Repeat Traveller
Image: The Darling Spa
The Darling Spa

In defence of the hotel day spa

Holidays are meant to be relaxing, and the easiest way to force yourself into a state of blissful relaxation is a massage. Whenever we travel, one of the first places we seek out (aside from a bar) is somewhere to get a decent massage.

Most of the time we’ll go for the cheap option, like a reflexology or head, neck and shoulder in the local marketplace… but honestly, you get what you pay for. I think the worst I ever had was in a street market at Chiang Mai, the “masseuse” kneaded with one hand and Facebooked with the other.

Hotel day spas are usually a better option, and though most people tend to discount them saying they’re more expensive, you are paying for a trained professional (well, in most cases at least). And unlike the market Facebook massage, you’re also getting a more relaxing experience.

The Darling Hotel in Sydney recently relaunched its day spa – appropriately named The Darling Spa – and though I haven’t had a chance to visit it, it did get me thinking about the crick in my neck and what sort of massage would be best to fix it. Honestly, I haven’t had a clue on what massage does what.

Catherine Lazarou, Spa Manager for The Darling Spa, has compiled a list of the most common massage techniques and what each style is best suited to. If you don’t know your reiki from your lomi lomi, this guide is for you.

Thailand
Thai Massage – Uses no oil and is performed generally fully clothed. The therapist uses their body weight and force to manoeuvre the pressure point/nerves and relieve pain.  It is a tough job and a work out for the therapist, as they are either standing on top of the guest or stretching out the clients to help increase flexibility. There is a fine line between stretching and painful stretching, and these movements are made to push that line. You will feel stretched in areas you didn’t know you had.

China
Tui Na (Chinese massage) – This style uses very little oil and the main focus is acupressure point work. This is super firm with focus on releasing overall tension through the trigger points. Therapists use their elbow and thumbs to knead out muscles and press on those points that almost make you cry. After a few breaths that tension releases and it is all worth it.  You may feel bruised and little sore for 24-48 hours after this treatment.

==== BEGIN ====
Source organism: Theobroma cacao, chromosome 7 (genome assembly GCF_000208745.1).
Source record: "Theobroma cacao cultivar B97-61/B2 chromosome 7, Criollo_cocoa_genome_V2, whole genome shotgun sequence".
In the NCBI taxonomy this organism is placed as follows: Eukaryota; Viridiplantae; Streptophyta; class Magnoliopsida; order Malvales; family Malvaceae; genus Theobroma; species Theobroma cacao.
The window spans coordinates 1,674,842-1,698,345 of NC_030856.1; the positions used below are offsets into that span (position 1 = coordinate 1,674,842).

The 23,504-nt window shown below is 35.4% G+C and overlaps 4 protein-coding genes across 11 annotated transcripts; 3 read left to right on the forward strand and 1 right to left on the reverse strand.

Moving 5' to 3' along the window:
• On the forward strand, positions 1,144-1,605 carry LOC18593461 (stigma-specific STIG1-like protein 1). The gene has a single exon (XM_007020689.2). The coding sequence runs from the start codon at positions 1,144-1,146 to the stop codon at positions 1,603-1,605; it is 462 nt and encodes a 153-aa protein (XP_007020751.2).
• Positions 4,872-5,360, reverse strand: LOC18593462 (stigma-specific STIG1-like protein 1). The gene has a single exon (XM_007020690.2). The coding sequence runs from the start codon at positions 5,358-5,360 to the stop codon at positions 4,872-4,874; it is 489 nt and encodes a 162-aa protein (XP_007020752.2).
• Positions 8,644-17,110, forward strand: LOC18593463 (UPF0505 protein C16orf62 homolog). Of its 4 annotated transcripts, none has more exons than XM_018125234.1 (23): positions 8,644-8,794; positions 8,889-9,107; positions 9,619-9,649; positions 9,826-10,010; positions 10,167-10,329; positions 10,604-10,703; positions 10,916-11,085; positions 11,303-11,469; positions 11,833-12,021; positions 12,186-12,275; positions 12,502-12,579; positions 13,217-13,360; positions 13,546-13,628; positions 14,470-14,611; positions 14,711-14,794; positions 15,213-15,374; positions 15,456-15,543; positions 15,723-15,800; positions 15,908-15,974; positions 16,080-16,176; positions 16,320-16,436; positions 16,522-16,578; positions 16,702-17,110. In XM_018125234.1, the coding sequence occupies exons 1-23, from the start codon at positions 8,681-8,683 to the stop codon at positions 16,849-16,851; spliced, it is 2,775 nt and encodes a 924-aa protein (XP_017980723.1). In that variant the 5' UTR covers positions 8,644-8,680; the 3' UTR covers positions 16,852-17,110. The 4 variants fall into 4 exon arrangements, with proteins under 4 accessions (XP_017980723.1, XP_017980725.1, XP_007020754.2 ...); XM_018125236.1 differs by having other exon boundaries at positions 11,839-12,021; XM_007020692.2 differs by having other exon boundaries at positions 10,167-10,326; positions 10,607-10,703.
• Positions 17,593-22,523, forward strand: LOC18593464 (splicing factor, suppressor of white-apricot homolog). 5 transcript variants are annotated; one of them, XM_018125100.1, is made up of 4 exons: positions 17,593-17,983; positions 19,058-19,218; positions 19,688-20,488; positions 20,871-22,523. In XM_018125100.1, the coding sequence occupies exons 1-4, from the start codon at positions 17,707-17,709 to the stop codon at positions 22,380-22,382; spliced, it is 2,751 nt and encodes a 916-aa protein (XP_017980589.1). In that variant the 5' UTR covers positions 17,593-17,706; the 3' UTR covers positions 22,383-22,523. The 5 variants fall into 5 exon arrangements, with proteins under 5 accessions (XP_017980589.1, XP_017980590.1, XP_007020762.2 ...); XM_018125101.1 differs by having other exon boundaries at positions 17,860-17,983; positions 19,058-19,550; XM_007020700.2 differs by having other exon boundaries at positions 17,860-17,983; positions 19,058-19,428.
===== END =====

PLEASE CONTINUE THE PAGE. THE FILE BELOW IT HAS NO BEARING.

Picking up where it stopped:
Japan
Reiki – This is a holistic Japanese treatment. A “laying on hands” technique is used to relieve stress and energy blockage. If you have heard of energy and Chakra’s then Reiki is an easy treatment to understand. The guest lies down (clothed) and the practitioner will gently hover their hands over the body to connect beyond the physical body to an energetic level. Working through the magnetic energy field and unblocking or healing the chakras to promote overall energy flow. Not only does this treatment relax you, it can also help unblock emotional energy that may be the main cause of muscular pain.

Sweden
Swedish Massage – This western technique uses fundamental anatomy and physiology.  If you are not a regular massage goer then you can’t go wrong with a Swedish massage. The technique uses oils and a mixture of long strokes and kneading to breakdown muscular knots and tension. It’s a feel-good relaxing massage, one that’s not too painful or so soft that it tickles. This style is the first technique that massage therapists learn when they study so it is used as the base of almost every western massage.

Hawaii
Lomi Lomi (Hawaiian Massage) – Lomi Lomi literally means “to rub and roll” which is ideal for body treatments. The therapists use all parts of their body to massage the client without losing connection. Extra-long strokes are performed to flow like the therapist is dancing. The therapist uses fingers, hands, elbows, forearms, feet and knees during the massage so it feels like there are 3 sets of hands working their magic at the same time. This treatment can often be performed by two therapists at the same time to bring the body into balance.

India
Indian Head Massage – Based on the traditional Ayurvedic system of healing practised in India.  This is performed when the guest is sitting up and can go for 20 – 45 minutes added on to a body treatment. There are lots of deep kneading and compression movements over the neck and shoulders to release build-up of tension. Herbal oils are massaged into the scalp, hair and some points on the face for deep and complete relaxation. It has been known to improve chronic neck pain and relieve migraines.

Chris Ashton

We're Chris Ashton and Simon Ceglinski, two Aussie travellers with a love of exploration and adventure, and the odd bit of luxury thrown in. We seek out street art, street food, and scuba diving wherever we go, and prefer the road less travelled over well-worn tourist paths.

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